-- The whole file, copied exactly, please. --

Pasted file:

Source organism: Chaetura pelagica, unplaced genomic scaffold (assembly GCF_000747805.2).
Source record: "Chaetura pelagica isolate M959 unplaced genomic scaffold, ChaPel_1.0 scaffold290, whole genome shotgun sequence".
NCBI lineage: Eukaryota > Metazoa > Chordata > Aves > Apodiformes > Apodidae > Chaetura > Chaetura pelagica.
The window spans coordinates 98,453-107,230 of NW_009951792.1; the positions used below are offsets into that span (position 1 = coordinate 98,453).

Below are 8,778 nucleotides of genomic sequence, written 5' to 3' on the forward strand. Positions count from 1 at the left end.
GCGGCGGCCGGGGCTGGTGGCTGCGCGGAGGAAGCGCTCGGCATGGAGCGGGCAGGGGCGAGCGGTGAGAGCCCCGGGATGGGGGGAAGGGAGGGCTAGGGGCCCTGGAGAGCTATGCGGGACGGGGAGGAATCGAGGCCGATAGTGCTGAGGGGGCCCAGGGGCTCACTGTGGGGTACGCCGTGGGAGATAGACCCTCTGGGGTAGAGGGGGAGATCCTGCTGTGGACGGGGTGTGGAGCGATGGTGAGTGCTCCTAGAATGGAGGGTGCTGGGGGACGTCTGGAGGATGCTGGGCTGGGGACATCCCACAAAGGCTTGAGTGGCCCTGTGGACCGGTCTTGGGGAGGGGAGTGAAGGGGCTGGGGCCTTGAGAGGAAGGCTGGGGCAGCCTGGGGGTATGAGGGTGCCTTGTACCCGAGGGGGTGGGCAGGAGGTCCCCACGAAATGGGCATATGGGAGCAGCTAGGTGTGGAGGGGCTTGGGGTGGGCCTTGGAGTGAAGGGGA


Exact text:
Source organism: Chaetura pelagica, unplaced genomic scaffold (assembly GCF_000747805.2).
Source record: "Chaetura pelagica isolate M959 unplaced genomic scaffold, ChaPel_1.0 scaffold290, whole genome shotgun sequence".
NCBI lineage: Eukaryota > Metazoa > Chordata > Aves > Apodiformes > Apodidae > Chaetura > Chaetura pelagica.
The window spans coordinates 98,453-107,230 of NW_009951792.1; the positions used below are offsets into that span (position 1 = coordinate 98,453).

Below are 8,778 nucleotides of genomic sequence, written 5' to 3' on the forward strand. Positions count from 1 at the left end.
GCGGCGGCCGGGGCTGGTGGCTGCGCGGAGGAAGCGCTCGGCATGGAGCGGGCAGGGGCGAGCGGTGAGAGCCCCGGGATGGGGGGAAGGGAGGGCTAGGGGCCCTGGAGAGCTATGCGGGACGGGGAGGAATCGAGGCCGATAGTGCTGAGGGGGCCCAGGGGCTCACTGTGGGGTACGCCGTGGGAGATAGACCCTCTGGGGTAGAGGGGGAGATCCTGCTGTGGACGGGGTGTGGAGCGATGGTGAGTGCTCCTAGAATGGAGGGTGCTGGGGGACGTCTGGAGGATGCTGGGCTGGGGACATCCCACAAAGGCTTGAGTGGCCCTGTGGACCGGTCTTGGGGAGGGGAGTGAAGGGGCTGGGGCCTTGAGAGGAAGGCTGGGGCAGCCTGGGGGTATGAGGGTGCCTTGTACCCGAGGGGGTGGGCAGGAGGTCCCCACGAAATGGGCATATGGGAGCAGCTAGGTGTGGAGGGGCTTGGGGTGGGCCTTGGAGTGAAGGGGA